Chunky Monkey un-granola

As a freelance translator with most of my clients based in France, I normally have very quiet Augusts due to the fact that every French person leaves on vacation for the entire month, reducing Paris to a ghost town of sorts populated largely by tourists and a skeleton crew of hoteliers and restaurateurs. But this year, just before leaving, a few of my clients decided to send me huge files to translate by the end of the month. That suited me as I’d already done a bit of traveling in July (to the Netherlands and England) and wanted to make some money.

When accepting these large files, I assumed that I wouldn’t be getting much of the usual work (smaller files with shorter deadlines), but it turned out that several of my regular clients had not completely closed up shop for August and still needed some things translated, and specifically by me. So I ended up having a very busy August indeed. At times such as these, my energy and patience for making elaborate recipes just isn’t there, and I find myself eating bowl after bowl of the same basic pasta with random vegetables thrown in.

One morning, fairly short on groceries and wondering what to have for breakfast, I noticed a box of rolled oats I’d bought to make muffins with and decided to put some of that in a bowl with some soy milk. Rooting around my kitchen a bit more, I found some walnuts and added them too. It turned out I also had a banana. After then, wanting to have an interesting photo for Instagram, I put some of the chocolate sprinkles I’d bought in Rotterdam on top.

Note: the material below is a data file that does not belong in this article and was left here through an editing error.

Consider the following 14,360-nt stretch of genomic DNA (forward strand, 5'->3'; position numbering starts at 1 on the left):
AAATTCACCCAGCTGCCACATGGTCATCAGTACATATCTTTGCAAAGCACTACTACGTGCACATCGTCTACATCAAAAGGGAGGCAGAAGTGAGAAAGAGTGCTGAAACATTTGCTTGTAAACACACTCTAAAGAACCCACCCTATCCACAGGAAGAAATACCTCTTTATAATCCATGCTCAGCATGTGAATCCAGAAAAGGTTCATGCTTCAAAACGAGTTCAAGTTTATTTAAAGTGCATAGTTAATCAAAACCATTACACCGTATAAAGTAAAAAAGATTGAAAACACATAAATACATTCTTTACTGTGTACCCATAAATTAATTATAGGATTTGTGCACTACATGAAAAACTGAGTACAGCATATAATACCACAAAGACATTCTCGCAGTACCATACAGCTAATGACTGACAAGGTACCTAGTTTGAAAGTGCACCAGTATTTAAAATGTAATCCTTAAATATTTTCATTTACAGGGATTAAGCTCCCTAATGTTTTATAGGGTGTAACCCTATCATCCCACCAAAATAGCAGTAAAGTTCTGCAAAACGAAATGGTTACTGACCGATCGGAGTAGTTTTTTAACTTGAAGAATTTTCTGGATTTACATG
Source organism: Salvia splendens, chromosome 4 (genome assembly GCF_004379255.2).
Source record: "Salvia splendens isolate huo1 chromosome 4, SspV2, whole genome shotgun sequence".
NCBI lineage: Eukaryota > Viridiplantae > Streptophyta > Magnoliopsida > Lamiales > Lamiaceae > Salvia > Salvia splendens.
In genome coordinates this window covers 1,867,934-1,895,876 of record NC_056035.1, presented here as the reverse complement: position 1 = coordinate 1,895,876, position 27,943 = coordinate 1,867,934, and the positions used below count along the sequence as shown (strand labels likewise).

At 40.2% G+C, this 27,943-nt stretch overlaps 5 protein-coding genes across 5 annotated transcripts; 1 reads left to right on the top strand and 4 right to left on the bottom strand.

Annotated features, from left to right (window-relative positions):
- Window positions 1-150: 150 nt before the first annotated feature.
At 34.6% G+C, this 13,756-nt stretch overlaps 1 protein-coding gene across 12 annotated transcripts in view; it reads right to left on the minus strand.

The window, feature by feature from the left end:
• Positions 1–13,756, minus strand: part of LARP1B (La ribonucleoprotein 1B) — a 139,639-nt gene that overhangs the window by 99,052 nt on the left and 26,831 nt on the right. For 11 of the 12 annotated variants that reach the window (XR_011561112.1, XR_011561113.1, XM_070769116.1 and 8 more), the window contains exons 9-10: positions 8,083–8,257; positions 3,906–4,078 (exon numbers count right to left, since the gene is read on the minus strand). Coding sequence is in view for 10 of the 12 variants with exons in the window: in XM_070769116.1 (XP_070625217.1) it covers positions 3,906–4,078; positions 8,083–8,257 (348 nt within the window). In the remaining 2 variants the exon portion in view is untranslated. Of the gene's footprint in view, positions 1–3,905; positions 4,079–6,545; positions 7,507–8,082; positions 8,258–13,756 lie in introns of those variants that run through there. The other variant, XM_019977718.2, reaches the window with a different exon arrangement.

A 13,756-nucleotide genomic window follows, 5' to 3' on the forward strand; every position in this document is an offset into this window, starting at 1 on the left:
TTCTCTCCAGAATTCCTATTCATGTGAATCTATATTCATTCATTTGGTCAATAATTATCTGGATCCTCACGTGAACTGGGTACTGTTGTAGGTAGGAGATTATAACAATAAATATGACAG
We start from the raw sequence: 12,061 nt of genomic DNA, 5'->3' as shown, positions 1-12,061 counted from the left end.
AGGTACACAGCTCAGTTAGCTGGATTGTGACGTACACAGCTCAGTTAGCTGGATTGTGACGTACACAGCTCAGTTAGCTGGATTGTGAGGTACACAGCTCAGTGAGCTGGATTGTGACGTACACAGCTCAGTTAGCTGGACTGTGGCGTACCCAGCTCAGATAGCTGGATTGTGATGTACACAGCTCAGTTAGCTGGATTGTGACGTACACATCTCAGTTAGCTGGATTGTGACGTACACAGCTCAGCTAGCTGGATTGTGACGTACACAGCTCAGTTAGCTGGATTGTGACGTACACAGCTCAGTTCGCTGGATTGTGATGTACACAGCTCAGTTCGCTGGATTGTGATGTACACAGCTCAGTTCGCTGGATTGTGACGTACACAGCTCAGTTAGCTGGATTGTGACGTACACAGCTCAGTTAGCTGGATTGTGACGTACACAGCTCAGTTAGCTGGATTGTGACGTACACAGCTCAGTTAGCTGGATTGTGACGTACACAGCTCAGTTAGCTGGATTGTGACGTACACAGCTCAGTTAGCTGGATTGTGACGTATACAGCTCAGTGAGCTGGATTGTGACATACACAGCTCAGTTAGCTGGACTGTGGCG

I realized that what I’d made was basically un-granola.

Although it may sound strange, dry uncooked rolled oats with soy milk is actually not bad. If you give it a minute or two, the soy milk absorbs into the oats a bit, softening them, so there isn’t strictly any need to cook them. Oats in this form are also healthier than granola—if you’ve ever tried making your own granola at home, you know how much sugar and oil goes into getting the oats and things to stick together and be crunchy. And of course, plain rolled oats are much less expensive than granola of any kind, store-bought or homemade.

This particular un-granola also reminded me of something. Walnuts, banana, chocolate… where had I seen that combination before? Of course, in Ben & Jerry’s Chunky Monkey ice cream! Which to my great delight had recently come to Paris in the new dairy-free version. It’s a great combination of flavors, and what could be better than eating Chunky Monkey (of sorts) for breakfast?

I also put some chia seeds into this un-granola, not for their gelling property—although you could easily make this into overnight oats if you, unlike me, have the presence of mind to get started the night before—but for their amazing health benefits. Walnuts too are bursting with good things. Even the chocolate provides magnesium and protein, so this is a breakfast nobody can argue with.

Of all the recipes I’ve posted on this blog, this is by far the easiest. It’s not really even a recipe at all but a suggestion for things to put into a bowl and eat. I’ve provided approximate amounts below, but you can really just combine these things without measuring. Just use whatever amount of each thing that seems good to you.